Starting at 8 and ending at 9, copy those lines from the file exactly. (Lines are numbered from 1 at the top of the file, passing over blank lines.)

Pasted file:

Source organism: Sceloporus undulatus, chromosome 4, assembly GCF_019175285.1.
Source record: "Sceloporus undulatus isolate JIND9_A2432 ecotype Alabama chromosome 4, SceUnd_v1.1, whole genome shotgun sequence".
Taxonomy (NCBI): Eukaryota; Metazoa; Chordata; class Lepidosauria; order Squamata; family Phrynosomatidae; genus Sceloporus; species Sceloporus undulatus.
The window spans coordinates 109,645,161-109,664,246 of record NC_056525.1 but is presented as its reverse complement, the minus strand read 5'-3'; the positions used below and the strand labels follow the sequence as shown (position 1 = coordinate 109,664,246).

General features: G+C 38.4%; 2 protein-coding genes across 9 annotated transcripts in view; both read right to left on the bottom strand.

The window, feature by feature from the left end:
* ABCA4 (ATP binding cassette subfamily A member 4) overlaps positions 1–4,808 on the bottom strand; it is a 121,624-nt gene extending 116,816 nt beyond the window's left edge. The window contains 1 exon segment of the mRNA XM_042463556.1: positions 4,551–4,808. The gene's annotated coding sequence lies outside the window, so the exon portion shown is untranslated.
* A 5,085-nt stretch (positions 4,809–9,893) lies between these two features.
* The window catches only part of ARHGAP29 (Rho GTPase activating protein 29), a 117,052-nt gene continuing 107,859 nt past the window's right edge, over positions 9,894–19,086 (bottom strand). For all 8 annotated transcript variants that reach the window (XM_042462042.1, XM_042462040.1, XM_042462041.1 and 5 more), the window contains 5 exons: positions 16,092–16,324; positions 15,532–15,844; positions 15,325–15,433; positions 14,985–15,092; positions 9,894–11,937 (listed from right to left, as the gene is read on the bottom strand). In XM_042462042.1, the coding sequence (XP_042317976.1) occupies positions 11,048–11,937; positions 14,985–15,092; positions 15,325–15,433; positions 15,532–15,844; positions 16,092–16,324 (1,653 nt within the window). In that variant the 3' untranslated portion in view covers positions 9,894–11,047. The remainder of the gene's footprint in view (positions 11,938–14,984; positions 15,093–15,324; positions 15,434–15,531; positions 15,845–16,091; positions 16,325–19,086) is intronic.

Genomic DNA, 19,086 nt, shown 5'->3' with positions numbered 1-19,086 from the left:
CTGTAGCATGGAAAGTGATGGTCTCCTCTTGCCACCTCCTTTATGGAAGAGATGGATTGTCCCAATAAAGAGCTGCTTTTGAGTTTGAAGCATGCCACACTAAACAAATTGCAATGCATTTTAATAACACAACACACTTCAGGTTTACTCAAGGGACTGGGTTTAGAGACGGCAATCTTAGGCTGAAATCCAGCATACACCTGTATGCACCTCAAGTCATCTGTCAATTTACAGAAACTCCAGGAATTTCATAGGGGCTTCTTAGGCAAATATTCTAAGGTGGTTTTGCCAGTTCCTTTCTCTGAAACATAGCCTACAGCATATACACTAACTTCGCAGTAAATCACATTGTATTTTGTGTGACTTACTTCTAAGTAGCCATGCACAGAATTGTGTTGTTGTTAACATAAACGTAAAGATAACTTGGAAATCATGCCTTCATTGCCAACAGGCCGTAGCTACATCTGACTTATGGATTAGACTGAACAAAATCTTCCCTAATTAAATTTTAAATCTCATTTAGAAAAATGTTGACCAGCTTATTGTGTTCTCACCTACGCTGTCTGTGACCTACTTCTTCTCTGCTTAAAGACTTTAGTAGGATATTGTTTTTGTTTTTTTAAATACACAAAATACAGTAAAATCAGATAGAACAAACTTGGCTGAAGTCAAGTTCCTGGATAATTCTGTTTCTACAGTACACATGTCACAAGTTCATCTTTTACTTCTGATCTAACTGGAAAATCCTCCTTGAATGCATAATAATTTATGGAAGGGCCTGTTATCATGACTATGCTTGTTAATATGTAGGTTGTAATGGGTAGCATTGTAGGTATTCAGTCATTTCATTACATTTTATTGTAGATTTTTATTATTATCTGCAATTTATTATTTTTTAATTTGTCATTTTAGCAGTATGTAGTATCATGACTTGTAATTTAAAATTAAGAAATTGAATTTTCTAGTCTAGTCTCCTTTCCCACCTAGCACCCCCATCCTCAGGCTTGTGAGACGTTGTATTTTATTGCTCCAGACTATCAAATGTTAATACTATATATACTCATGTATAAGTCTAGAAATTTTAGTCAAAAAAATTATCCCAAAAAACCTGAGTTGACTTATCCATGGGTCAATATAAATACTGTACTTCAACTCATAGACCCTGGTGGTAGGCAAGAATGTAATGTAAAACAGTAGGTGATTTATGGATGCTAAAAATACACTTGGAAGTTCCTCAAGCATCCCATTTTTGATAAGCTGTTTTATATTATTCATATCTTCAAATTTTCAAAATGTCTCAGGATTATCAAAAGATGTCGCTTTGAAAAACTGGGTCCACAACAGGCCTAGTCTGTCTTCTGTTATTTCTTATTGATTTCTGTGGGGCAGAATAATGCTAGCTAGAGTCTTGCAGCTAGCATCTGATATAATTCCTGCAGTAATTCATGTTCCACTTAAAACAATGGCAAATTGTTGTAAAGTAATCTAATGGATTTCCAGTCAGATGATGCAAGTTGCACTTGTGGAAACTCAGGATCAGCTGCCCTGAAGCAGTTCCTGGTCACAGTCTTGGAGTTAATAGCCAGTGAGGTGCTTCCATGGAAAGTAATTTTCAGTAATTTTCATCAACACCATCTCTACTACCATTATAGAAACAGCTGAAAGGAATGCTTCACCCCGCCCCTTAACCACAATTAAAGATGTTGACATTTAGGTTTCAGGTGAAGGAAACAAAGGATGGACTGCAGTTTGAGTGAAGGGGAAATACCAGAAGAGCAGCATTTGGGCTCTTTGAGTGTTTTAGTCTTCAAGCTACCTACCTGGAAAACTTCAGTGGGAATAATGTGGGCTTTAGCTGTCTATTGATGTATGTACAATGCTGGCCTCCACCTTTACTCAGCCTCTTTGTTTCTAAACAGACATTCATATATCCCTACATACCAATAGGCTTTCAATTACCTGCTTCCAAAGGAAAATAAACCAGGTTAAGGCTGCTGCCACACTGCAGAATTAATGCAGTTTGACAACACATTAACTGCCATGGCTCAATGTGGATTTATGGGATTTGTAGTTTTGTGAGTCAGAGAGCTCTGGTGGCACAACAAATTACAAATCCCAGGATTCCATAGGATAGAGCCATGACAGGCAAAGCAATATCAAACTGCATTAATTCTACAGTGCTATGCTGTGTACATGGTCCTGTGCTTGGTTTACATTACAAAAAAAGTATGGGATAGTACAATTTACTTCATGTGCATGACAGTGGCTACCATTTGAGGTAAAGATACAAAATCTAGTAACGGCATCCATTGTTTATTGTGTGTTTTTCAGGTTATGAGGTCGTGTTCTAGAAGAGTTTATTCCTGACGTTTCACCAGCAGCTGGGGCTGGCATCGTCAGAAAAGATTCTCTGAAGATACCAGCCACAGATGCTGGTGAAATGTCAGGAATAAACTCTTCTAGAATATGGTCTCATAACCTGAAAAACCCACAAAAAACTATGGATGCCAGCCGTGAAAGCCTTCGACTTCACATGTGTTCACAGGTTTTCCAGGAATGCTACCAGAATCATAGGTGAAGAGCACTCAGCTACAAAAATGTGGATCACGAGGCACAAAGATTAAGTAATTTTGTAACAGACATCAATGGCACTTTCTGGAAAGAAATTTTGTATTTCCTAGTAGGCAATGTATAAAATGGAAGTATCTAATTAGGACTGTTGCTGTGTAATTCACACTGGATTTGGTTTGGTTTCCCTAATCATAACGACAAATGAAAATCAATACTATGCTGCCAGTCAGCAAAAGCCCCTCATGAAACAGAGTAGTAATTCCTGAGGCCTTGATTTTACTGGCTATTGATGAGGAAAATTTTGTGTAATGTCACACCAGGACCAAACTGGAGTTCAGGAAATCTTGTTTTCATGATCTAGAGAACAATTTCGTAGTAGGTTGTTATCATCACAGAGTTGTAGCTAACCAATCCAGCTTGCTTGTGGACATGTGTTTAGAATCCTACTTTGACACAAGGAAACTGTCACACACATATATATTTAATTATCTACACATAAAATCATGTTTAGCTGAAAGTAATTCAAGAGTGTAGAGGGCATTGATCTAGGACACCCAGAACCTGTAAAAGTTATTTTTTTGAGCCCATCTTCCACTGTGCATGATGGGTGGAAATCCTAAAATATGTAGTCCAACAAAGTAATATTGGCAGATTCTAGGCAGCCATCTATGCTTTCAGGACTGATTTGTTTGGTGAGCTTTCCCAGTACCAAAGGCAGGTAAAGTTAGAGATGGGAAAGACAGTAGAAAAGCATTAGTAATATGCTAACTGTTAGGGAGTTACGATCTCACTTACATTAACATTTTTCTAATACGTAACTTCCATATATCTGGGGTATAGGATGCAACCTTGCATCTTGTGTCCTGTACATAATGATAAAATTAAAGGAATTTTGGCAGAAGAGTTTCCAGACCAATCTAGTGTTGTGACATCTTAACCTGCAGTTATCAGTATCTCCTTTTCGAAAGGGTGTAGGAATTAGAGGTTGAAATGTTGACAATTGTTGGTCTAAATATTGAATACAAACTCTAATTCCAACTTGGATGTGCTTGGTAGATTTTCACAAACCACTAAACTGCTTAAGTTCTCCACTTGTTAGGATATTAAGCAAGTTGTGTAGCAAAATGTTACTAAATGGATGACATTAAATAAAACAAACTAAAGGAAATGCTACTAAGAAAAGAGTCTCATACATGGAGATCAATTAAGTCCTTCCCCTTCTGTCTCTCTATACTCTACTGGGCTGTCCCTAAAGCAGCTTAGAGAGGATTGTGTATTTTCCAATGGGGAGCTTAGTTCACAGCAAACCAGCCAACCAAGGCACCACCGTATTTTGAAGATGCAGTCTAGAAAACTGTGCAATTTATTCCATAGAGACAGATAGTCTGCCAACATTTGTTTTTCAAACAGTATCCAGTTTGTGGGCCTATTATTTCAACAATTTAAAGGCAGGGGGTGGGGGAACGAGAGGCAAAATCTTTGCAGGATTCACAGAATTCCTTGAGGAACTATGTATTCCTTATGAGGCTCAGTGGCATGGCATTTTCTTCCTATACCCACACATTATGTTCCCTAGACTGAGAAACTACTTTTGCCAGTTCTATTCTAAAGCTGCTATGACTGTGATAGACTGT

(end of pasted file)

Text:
* A 5,085-nt stretch (positions 4,809–9,893) lies between these two features.
* The window catches only part of ARHGAP29 (Rho GTPase activating protein 29), a 117,052-nt gene continuing 107,859 nt past the window's right edge, over positions 9,894–19,086 (bottom strand). For all 8 annotated transcript variants that reach the window (XM_042462042.1, XM_042462040.1, XM_042462041.1 and 5 more), the window contains 5 exons: positions 16,092–16,324; positions 15,532–15,844; positions 15,325–15,433; positions 14,985–15,092; positions 9,894–11,937 (listed from right to left, as the gene is read on the bottom strand). In XM_042462042.1, the coding sequence (XP_042317976.1) occupies positions 11,048–11,937; positions 14,985–15,092; positions 15,325–15,433; positions 15,532–15,844; positions 16,092–16,324 (1,653 nt within the window). In that variant the 3' untranslated portion in view covers positions 9,894–11,047. The remainder of the gene's footprint in view (positions 11,938–14,984; positions 15,093–15,324; positions 15,434–15,531; positions 15,845–16,091; positions 16,325–19,086) is intronic.